Choosing to Forget

There was a part of the road he never remembered. The first time it happened he panicked.

It happened like this. Work took him up and down the Hume to Sydney every week and most of the road was vaguely familiar. He always took the M5, loving its fast and smooth escape, once he’d got off the suburbia around Bexley Road, all those low hills and ugly flats, and tight little houses with their windows lashed tight with material like roller doors, long streets so contained and limited. Once you were on the M5 you could be anywhere. There were signs, of course, this and that Exit, careful gradual warnings of approaches but they slid by and vanished in the rear vision mirror. This was an anonymous road made for fast travel, not a road that followed a ridge or the curve of a river. There was just the monotony of carefully chosen mass highway plantings along the verges, and winding along the centre massed bushes almost trees so the headlights coming the other way wouldn’t bother you. By then, no decisions or turns to be made and nothing to do except wonder about the stranger in the car in front.

Leaving Sydney was always easy. He usually couldn’t wait to get away. Leaving Sydney meant taking off his tie, leaving the working week. There were the outskirts, then signposts to the M7 and to Camden Valley Road, leading to godforsaken places like Prestons and Casula, and then there was the easy rolling green of Campbelltown. After that, you were out in the country, the stretch through gorges, rocks and then over Pheasants Nest Bridge, over the Nepean, a high wind area that, and the car likely to be buffeted about a bit. Not a good place to overtake, at least not to overtake a semi. There were sinuous trees at this point, thick bush, trees with pale trunks like the limbs of children, lost in a thick jumble and steep drops among the rocks. He’d remember his geography teacher then: how did Blaxland, Wentworth and Lawson cross the Blue Mountains: they followed the ridges. The teacher used to drum everything into them, especially that. No point in going down into all that dense undergrowth, country where you could wander for a week and never be found. The Hume would follow the ridges where it could and where it couldn’t, the blue metal soared above and over them in a flash, everyone on modern sleek bridges. You didn’t have time to even see the creeks, or catch the glint of water.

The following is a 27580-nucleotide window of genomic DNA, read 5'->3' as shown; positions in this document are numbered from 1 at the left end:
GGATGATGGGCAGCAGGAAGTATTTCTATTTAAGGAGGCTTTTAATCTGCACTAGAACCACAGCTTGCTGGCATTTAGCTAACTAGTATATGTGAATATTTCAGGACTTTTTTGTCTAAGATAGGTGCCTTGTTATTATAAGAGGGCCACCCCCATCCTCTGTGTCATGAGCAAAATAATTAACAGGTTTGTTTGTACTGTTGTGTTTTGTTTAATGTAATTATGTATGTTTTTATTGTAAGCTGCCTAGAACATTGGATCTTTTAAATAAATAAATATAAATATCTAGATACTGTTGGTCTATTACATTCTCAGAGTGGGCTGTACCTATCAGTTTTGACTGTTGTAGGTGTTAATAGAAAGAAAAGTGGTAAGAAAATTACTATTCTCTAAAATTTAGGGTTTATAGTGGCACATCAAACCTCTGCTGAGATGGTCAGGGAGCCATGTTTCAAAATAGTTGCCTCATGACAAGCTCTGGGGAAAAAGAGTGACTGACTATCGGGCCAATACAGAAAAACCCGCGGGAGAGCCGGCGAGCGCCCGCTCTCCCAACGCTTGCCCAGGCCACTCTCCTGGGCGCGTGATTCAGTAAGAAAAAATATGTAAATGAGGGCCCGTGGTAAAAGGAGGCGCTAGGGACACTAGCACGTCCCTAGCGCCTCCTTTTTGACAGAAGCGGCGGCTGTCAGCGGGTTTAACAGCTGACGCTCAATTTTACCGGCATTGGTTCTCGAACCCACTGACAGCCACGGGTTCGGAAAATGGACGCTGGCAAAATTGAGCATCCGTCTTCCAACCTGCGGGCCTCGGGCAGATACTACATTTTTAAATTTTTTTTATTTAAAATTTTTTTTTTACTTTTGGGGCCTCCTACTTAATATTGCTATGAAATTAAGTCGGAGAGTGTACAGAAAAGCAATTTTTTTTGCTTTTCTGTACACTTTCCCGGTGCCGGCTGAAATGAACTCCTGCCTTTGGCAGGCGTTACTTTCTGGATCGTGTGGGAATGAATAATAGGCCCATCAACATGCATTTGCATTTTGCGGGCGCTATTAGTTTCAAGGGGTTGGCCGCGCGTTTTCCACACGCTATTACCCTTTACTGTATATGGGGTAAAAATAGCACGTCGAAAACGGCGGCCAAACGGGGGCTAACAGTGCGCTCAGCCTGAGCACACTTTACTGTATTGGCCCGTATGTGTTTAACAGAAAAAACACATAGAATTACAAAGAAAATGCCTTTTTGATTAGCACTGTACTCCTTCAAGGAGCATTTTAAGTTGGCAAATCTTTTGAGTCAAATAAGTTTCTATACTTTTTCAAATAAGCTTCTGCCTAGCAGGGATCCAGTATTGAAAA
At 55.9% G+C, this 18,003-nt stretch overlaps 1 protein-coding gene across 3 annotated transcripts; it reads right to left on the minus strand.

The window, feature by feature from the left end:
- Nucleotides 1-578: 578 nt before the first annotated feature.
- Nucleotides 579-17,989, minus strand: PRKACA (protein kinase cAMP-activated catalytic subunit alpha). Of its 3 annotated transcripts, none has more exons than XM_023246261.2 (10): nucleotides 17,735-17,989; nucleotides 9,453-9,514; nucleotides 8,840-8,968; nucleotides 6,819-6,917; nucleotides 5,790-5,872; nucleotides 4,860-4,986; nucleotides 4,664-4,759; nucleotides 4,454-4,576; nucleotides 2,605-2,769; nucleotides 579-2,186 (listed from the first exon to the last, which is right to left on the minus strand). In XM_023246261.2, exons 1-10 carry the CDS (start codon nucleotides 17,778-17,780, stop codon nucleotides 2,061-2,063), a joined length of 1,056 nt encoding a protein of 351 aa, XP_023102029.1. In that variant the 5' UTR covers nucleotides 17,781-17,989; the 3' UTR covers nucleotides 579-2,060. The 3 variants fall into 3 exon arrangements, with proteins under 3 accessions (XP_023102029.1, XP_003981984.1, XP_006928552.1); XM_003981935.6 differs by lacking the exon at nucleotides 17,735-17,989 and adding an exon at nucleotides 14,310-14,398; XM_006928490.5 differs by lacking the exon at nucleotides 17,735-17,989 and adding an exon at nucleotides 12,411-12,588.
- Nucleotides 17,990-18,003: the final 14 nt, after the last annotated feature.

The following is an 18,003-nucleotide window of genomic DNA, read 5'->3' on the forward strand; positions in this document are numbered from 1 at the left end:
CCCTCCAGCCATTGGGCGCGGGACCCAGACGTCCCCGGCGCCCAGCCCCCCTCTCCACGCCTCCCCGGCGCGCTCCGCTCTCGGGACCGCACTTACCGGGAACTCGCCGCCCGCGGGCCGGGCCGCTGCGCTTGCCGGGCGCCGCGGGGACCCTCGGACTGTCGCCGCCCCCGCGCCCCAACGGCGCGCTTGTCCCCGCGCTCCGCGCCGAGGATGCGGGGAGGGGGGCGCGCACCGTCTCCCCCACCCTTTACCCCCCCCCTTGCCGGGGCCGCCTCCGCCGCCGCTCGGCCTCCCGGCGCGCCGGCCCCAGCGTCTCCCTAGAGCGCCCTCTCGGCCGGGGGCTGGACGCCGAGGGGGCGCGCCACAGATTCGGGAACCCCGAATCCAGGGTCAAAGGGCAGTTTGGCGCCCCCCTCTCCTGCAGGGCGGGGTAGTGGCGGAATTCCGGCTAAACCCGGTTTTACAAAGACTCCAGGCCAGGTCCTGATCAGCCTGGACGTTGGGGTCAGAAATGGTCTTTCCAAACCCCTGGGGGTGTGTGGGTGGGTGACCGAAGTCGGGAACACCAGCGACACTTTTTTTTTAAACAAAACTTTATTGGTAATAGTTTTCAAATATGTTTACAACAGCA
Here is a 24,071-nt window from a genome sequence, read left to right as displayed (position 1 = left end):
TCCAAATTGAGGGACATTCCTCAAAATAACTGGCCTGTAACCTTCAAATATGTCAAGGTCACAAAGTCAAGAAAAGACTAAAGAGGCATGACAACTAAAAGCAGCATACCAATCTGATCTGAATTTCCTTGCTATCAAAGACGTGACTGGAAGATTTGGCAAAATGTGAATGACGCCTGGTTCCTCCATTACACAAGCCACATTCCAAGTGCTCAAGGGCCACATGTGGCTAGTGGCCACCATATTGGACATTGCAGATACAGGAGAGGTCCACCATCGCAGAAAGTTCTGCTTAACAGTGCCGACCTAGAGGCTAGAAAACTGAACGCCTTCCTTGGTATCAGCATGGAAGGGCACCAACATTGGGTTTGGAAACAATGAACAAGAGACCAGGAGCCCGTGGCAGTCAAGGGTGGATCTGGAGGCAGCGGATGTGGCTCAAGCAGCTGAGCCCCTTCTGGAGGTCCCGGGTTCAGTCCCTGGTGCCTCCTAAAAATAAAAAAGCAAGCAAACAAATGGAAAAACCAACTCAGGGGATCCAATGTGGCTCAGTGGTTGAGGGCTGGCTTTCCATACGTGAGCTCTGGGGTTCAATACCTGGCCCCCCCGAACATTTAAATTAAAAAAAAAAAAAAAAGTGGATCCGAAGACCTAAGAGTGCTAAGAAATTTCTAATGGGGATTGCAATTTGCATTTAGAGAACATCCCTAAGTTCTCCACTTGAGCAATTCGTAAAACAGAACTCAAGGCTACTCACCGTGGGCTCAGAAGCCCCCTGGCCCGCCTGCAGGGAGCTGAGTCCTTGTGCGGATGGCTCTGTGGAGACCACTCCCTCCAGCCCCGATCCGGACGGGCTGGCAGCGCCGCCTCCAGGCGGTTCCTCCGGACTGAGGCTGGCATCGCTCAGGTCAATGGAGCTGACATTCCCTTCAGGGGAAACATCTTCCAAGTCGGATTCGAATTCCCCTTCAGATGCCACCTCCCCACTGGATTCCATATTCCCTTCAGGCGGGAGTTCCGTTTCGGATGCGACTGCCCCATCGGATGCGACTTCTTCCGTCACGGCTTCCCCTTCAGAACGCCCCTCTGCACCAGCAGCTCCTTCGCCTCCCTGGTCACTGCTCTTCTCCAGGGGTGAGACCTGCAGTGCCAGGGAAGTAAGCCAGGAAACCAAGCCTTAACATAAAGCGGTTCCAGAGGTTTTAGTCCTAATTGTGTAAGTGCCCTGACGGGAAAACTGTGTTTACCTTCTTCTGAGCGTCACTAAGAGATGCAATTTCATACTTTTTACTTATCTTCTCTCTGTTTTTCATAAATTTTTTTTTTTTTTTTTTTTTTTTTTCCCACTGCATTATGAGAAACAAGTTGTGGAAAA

Pedal to the metal. Just keep the foot down and escape Sydney’s outskirts, escape Sydney. He hated it, the city where he led what he termed to himself (never to June) a sub-existence in a twelfth-floor studio, where he never pulled back the curtains after his first night there, since they only looked out to another tower block, another seventeen floors of studios filled with shapes that might be people behind blinds. He worked twelve-hour days and waited crouching at the back of his soul for the project to be completed. He ate take away, threw down the odd can of beer, and watched TV, and then turned out the light and disappeared under the doona, until the alarm woke him next morning. Trouble was, the project was dragging on. And that kept him in Sydney and kept him driving up and down.

There was another story that always came to mind here when he crossed the Nepean. Years ago, a story he had read and never forgotten, a story he couldn’t place in time or detail, but still a story he never forgot, that never went out of his head. A film producer had crashed here, in a light plane, killing himself and his passenger. He was showing off, flying along the Nepean through its defiles and narrow gorges, and the plane had crashed killing him and the young man, a young actor full of promise, who’d been the only passenger. The producer had been doing something silly, flying under bridges or some such to impress the young man. The producer was years older—it all came out in the end at the inquest—and had planned something heart-stopping in order to impress the young man. Make him an easy conquest, more like. Well, it had been heart-stopping all right: for both of them.